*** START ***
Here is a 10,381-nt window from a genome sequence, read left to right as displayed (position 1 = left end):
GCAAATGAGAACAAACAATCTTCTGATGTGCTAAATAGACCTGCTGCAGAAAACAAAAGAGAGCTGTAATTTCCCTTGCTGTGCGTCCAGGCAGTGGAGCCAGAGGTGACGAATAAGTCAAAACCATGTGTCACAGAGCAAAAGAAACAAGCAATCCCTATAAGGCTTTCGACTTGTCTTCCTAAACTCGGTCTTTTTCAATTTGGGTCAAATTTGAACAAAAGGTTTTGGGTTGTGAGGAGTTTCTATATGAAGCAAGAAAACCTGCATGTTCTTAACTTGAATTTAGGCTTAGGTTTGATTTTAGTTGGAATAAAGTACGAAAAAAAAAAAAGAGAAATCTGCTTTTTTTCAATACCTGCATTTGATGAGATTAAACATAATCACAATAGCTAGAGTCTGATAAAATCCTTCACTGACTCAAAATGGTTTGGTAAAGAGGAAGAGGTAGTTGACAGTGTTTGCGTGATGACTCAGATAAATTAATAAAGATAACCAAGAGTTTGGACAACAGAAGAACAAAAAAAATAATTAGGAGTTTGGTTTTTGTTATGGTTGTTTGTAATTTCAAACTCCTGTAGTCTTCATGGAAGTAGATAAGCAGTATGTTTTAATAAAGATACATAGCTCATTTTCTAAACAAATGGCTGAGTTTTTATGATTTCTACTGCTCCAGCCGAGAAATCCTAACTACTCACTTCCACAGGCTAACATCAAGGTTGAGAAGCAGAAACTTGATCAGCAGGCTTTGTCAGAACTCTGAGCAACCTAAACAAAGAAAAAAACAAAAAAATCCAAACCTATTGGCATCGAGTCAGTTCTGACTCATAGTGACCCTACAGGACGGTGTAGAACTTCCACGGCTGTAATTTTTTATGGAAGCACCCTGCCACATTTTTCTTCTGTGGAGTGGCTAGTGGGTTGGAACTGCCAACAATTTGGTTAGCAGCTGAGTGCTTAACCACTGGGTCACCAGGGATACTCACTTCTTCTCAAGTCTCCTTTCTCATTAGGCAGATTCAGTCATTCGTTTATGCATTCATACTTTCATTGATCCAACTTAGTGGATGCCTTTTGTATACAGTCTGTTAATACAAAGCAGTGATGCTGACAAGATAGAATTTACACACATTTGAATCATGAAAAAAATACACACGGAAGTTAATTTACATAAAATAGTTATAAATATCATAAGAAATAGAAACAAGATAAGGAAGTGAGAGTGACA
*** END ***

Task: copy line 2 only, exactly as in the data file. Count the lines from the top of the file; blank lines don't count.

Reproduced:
GCAAATGAGAACAAACAATCTTCTGATGTGCTAAATAGACCTGCTGCAGAAAACAAAAGAGAGCTGTAATTTCCCTTGCTGTGCGTCCAGGCAGTGGAGCCAGAGGTGACGAATAAGTCAAAACCATGTGTCACAGAGCAAAAGAAACAAGCAATCCCTATAAGGCTTTCGACTTGTCTTCCTAAACTCGGTCTTTTTCAATTTGGGTCAAATTTGAACAAAAGGTTTTGGGTTGTGAGGAGTTTCTATATGAAGCAAGAAAACCTGCATGTTCTTAACTTGAATTTAGGCTTAGGTTTGATTTTAGTTGGAATAAAGTACGAAAAAAAAAAAAGAGAAATCTGCTTTTTTTCAATACCTGCATTTGATGAGATTAAACATAATCACAATAGCTAGAGTCTGATAAAATCCTTCACTGACTCAAAATGGTTTGGTAAAGAGGAAGAGGTAGTTGACAGTGTTTGCGTGATGACTCAGATAAATTAATAAAGATAACCAAGAGTTTGGACAACAGAAGAACAAAAAAAATAATTAGGAGTTTGGTTTTTGTTATGGTTGTTTGTAATTTCAAACTCCTGTAGTCTTCATGGAAGTAGATAAGCAGTATGTTTTAATAAAGATACATAGCTCATTTTCTAAACAAATGGCTGAGTTTTTATGATTTCTACTGCTCCAGCCGAGAAATCCTAACTACTCACTTCCACAGGCTAACATCAAGGTTGAGAAGCAGAAACTTGATCAGCAGGCTTTGTCAGAACTCTGAGCAACCTAAACAAAGAAAAAAACAAAAAAATCCAAACCTATTGGCATCGAGTCAGTTCTGACTCATAGTGACCCTACAGGACGGTGTAGAACTTCCACGGCTGTAATTTTTTATGGAAGCACCCTGCCACATTTTTCTTCTGTGGAGTGGCTAGTGGGTTGGAACTGCCAACAATTTGGTTAGCAGCTGAGTGCTTAACCACTGGGTCACCAGGGATACTCACTTCTTCTCAAGTCTCCTTTCTCATTAGGCAGATTCAGTCATTCGTTTATGCATTCATACTTTCATTGATCCAACTTAGTGGATGCCTTTTGTATACAGTCTGTTAATACAAAGCAGTGATGCTGACAAGATAGAATTTACACACATTTGAATCATGAAAAAAATACACACGGAAGTTAATTTACATAAAATAGTTATAAATATCATAAGAAATAGAAACAAGATAAGGAAGTGAGAGTGACA